This superhero!AU has been totally killin’ my feeelllsss~ So I made up a little summary of Spain and Romano’s characters

- Antonio is a gardener and a florist who sells his stuff at a flower cart in the marketplace

- Lovino is a messenger for the king (who is totally head over heels for the cute florist in the marketplace *wink wink*)

- Lovino experience the evils of greed within the walls of the castles when around the rich 24/7 and becomes a type of Robin Hood hero character

- Antonio is hired to work for the king to take down this “Robin Hood” character and is disguised as an everyday thief to trick Lovino.

- Hero!Antonio becomes this suave, Zorro type love interest and woo’s his way through Hero!Lovino’s heart, but actually begins to take an interest in Lovino (because he’s the cutest little thing ever, of course)

The Real Roots of Sketches of Spain

The Spanish origins of the Miles Davis/Gil Evans masterwork are, of course, well-known, but John Murname’s 2009 analysis of Sketches of Spain digs deeper: it identifies strains of traditional Arab music, some predating Islam, from music of the Moors reaching Spain during its golden age. Just more of the wealth residing below the surface of this multifaceted piece: including within Joaquin Rodrigo’s Concierto de Aranjuez, brought to you here in the Gazette.

-Nick Moy

Read the article…

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Will O' The Wisp
  • Will O' The Wisp
  • Miles Davis
  • Sketches Of Spain

Sketches of Spain is an album by Miles Davis, recorded between November 1959 and March 1960 at the Columbia 30th Street Studio in New York City. An extended version of the second movement of Joaquin Rodrigo’s Concierto de Aranjuez is included, as well as a song called “Will o’ the Wisp”, from the ballet El amor brujo by Manuel de Falla. Sketches of Spain is an exemplary recording of Third Stream, a musical fusion of jazz, European classical, and world musics. Sketches of Spain is considered by fans and critics alike to be one of the most accessible albums of Davis’s career. Less improvisational than much of his other work, some of Davis’ contemporariessuggested that Sketches of Spain was something other than jazz. Davis replied, “It’s music, and I like it”.The Rolling Stone Album Guide calls it “a work of unparalleled grace and lyricism.” Evans and Davis won the 1961 Grammy Award for Best Original Jazz Composition for Sketches of Spain.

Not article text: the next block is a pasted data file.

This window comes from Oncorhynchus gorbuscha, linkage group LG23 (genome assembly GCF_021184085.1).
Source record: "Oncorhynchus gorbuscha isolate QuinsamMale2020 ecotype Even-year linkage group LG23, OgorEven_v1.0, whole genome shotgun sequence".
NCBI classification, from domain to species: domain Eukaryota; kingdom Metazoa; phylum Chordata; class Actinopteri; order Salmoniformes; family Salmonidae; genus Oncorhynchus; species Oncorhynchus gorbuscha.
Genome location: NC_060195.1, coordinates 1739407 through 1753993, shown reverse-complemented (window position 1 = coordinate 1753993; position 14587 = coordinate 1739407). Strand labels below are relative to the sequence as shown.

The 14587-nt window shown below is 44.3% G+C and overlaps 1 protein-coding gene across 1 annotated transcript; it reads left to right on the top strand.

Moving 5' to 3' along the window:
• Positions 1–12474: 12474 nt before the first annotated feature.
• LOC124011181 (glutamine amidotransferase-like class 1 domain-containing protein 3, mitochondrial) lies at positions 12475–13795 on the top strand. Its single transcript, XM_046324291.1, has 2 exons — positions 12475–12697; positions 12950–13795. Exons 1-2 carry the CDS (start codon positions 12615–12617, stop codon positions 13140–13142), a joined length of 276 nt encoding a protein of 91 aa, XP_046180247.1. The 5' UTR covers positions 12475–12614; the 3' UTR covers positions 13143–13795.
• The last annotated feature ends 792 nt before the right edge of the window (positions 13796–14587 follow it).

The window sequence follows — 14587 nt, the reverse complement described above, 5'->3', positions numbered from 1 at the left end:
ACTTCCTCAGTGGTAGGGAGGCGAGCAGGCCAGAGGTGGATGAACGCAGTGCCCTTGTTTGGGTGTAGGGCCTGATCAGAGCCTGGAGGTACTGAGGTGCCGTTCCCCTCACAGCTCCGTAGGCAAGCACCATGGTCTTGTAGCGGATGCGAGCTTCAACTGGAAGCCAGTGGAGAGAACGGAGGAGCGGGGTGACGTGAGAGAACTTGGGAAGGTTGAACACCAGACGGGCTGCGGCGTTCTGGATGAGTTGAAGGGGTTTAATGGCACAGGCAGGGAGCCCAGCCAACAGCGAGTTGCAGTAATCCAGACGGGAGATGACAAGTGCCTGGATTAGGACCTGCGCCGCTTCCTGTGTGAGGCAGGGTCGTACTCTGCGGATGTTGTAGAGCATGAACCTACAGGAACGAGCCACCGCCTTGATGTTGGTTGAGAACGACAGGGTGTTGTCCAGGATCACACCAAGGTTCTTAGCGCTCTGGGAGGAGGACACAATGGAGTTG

Watch on

Miles Davis - Sketches Of Spain (1960)

1, Concierto de Aranjuez (Adagio) 

2, Will O’ The Wisp

3, The Pan Piper

4, Saeta 

5, Solea


Danny Bank – bass clarinet     Bill Barber – tuba     John Barrows – French horn     Albert Block – flute     James Buffington – French horn     Eddie Caine – flute     Paul Chambers – bass     Earl Chapin – French horn     Jimmy Cobb – drums     Johnny Coles – trumpet     Miles Davis – trumpet, flugelhorn     Gil Evans – arranger, conductor     Harold Feldman – clarinet, flute, oboe     Bernie Glow – trumpet      Dick Hixon – trombone     Elvin Jones – percussion     Taft Jordan – trumpet     Jack Knitzer – bassoon     Jose Mangual – percussion     Jimmy McAllister – tuba     Tony Miranda – French horn     Louis Mucci – trumpet     Romeo Penque – oboe     Janet Putnam – harp     Frank Rehak – trombone     Ernie Royal – trumpet     Joe Singer – French horn